By Bailey Breeding
Community Relations Intern
Rincon Valley Fire District
As the weather cools down here in Southern Arizona, candles can help bring a cozy feeling into a room. While candles are a popular way to decorate for the holidays, there are some precautions to help prevent home fires. More than one-third of home decorating fires are started by candles.
Before lighting a candle, cut the wick down to one fourth inch and select a space without drafts from vents or air currents. This will help prevent rapid or uneven burning and excessive dripping. It is recommended that candles do not burn for more than four hours at a time, and are given at least two hours to cool before relighting. Never leave a lit candle unattended.
Make sure that there is nothing around the candle that could catch fire. Lit candles should be kept away from furniture, drapes, bedding, carpets, books, paper and decorations. Keep children and pets away from lit candles.
If the flame becomes too high or flickers repeatedly, extinguish it and let it cool. Once it is cool, you can trim the wick and relight it. When extinguishing a candle, ensure that the candle is completely out and the wick is no longer glowing before leaving the room.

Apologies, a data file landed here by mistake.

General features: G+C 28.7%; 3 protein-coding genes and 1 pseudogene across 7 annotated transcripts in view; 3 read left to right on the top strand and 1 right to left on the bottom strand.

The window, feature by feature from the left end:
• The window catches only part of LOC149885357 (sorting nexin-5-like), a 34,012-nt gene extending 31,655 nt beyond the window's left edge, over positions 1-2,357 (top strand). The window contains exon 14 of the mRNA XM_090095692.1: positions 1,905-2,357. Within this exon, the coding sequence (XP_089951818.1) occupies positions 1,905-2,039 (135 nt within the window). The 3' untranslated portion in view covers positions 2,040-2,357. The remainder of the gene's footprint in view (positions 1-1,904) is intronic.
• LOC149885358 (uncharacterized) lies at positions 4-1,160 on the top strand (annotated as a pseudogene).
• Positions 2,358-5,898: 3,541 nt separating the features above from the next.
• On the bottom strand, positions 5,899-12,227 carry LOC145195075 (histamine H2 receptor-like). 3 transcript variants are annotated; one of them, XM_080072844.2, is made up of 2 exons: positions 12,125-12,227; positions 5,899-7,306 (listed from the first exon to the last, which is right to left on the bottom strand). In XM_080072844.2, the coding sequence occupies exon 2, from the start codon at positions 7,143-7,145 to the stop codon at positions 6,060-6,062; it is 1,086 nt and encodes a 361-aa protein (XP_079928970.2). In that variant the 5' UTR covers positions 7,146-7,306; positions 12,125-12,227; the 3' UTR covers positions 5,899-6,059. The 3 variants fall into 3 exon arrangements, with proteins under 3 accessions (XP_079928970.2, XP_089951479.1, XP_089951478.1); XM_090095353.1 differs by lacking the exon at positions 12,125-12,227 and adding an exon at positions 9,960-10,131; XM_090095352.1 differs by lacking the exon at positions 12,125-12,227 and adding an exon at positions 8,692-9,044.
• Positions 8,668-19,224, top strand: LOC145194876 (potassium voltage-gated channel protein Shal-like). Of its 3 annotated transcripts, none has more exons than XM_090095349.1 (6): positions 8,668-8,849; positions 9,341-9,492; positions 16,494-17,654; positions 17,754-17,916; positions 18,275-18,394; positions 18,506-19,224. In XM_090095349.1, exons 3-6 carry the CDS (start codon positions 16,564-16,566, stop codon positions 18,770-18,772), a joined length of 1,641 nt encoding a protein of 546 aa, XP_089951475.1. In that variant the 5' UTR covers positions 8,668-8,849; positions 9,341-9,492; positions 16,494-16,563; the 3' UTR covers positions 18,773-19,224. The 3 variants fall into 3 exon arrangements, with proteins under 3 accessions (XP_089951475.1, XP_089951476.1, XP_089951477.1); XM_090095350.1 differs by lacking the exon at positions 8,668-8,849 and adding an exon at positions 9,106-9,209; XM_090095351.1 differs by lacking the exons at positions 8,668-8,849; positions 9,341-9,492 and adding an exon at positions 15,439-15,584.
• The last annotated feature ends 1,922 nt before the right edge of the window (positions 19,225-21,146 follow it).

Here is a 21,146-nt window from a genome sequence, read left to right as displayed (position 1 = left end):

As the temperatures cool down, you may be bringing that space heater out of storage. Space heaters are a great way to warm up a room, but can lead to fires if not used properly. Keep the heaters at least three feet away from any flammable materials.
Place the heater on a solid, flat surface, out of the way of foot traffic, and never blocking an exit. Plug space heaters directly into a wall outlet, never use an extension cord. Do not leave a space heater unattended. These heaters should be unplugged and turned off when you leave the room or go to bed.
Be careful with holiday decorations, choose ones that are flame resistant or flame retardant. Discard any lights with worn or broken cords or loose bulb connections. Observe instructions regarding indoor or outdoor lighting, and avoid mixing them up. Use clips, not nails, to hang lights so the cords do not get damaged.
Remember to stay safe and warm this winter. Have a safe and happy new year from everyone here are Rincon Valley Fire District!
Bailey grew up in Vail and graduated from Andrada Polytechnic High School. She is interning at RVFD, where she is working on safety education outreach, while obtaining a degree in fire science. Bailey loves coaching volleyball and hiking in Arizona.